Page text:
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  • Writer's pictureJudy

April 21, 2024; Flow

Flow, in psychological terms, is meant to show the state of being “in the zone”.  The term is used by artists, athletes, and other high achievers to describe the periods of time when they are able to do their best work.  When concentration and creativity come together. When we are so involved in our work that time becomes meaningless.

 

         A student recently used the term to describe the time she had just spent writing. It was during our weekly Student Writing Club meeting.  We were all in the Media Center.  More than forty students and three teachers.  Some students were sitting at tables, tapping away on their laptops, some were sitting on the floor where they could find space near an outlet to plug in their devices, others were in groups around one computer, or conferencing with a fellow writer or teacher. Backpacks were strewn all over while water bottles, cracker wrappers, notebooks, and pencils scattered across tabletops. The room was noisy, messy, and probably seemed a bit chaotic to an outsider.

 

         Yet for some inexplicable reason, so many of our student writers say they do their best work during these weekly ninety-minute meetings.   

 

         According to productivity experts, flow is best reached in “quiet environments free of distractions.”  That is clearly not our Writing Club meetings.

 

         My theory is that it is because of the energy in the room. They are surrounded by others who share their passion for writing.  Clearly it is not because it allows them more space or quiet concentration than other places or times.  It is not because outside distractions are minimalized or other responsibilities are discarded.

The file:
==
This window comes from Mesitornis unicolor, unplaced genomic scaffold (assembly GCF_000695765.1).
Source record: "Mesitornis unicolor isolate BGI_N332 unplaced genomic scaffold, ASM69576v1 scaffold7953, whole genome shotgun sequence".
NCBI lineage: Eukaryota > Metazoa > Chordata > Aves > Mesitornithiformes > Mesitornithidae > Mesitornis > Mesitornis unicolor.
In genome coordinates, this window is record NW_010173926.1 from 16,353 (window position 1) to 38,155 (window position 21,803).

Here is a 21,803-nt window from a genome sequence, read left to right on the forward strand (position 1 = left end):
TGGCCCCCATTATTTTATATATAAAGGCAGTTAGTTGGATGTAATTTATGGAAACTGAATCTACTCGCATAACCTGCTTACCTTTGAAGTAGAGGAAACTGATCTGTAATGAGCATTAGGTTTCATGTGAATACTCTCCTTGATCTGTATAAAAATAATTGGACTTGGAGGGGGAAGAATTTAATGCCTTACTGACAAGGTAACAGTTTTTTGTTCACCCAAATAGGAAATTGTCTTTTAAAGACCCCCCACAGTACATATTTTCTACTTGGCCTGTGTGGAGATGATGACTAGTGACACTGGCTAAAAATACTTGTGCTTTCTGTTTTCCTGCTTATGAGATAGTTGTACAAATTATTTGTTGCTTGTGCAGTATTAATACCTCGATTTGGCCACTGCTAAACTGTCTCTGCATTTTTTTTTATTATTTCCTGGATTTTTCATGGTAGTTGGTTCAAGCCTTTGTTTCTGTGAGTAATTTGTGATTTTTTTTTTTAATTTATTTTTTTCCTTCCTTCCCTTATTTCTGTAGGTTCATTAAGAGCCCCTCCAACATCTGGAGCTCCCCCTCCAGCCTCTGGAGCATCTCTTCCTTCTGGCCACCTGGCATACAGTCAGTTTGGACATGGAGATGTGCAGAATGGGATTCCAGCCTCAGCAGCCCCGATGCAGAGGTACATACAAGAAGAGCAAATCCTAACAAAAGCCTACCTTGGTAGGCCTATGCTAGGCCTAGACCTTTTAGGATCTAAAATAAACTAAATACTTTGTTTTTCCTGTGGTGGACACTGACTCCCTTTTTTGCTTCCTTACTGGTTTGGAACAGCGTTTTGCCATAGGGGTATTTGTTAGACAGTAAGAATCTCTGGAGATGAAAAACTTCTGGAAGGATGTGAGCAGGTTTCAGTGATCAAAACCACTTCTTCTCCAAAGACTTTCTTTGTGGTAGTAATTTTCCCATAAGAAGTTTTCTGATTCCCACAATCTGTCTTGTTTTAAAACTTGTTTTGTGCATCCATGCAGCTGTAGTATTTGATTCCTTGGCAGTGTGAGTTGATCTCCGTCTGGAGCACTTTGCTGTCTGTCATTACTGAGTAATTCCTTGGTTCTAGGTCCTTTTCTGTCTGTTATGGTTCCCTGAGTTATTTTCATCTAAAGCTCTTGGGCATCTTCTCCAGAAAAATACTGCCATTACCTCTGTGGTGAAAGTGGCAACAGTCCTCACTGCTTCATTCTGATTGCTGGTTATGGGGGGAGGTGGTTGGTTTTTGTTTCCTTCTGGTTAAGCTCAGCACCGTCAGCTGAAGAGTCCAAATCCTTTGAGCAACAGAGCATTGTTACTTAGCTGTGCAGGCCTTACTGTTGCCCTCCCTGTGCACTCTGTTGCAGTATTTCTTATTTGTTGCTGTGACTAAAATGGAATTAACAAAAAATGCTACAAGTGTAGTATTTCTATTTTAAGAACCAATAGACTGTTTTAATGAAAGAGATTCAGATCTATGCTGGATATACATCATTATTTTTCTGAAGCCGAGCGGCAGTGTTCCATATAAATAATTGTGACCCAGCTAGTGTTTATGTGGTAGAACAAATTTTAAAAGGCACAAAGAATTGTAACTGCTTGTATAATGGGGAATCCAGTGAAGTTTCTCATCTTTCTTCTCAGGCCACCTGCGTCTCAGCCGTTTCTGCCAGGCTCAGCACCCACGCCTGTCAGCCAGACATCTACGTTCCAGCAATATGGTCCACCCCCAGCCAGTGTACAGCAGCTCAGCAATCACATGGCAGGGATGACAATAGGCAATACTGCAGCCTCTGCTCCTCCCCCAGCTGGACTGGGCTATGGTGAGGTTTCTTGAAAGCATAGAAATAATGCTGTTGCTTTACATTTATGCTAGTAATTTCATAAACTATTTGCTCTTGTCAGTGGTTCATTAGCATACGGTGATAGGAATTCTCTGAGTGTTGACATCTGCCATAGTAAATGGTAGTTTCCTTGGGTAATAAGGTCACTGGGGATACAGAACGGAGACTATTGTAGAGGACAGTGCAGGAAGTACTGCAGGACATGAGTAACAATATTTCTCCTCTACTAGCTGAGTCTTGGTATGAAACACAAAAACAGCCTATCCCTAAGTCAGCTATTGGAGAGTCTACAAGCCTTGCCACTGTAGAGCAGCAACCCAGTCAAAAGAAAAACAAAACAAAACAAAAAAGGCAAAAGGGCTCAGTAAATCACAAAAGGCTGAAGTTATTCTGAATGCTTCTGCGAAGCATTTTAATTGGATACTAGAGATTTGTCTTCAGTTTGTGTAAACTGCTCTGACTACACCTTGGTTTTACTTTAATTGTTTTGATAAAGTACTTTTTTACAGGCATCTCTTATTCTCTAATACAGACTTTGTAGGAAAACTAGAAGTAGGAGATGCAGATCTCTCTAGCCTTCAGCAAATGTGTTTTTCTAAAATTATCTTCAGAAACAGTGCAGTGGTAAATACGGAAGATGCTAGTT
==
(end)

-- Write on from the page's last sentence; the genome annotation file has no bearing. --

But maybe that passion and enthusiasm coming from their fellow writers is infectious.  Maybe, the heartfelt zeal for writing that emanates from so many of these student writers, through osmosis, is shared with everyone in the room.

 

Perhaps that is why writers’ groups are so important to adult authors as well.  Writing is a solitary endeavor, and most of us do the vast majority of our writing by ourselves, but often, when we feel our production or inspiration is faltering, or when we feel stalled out, we will often reach out and meet with fellow writers. It may be the support and encouragement that helps us break through our latest obstacle, or the insight and ideas shared that pushes away the clouds, but just being with those who share the same passion for writing, is always powerful and productive.

 

May we all find that tribe and reach that flow.




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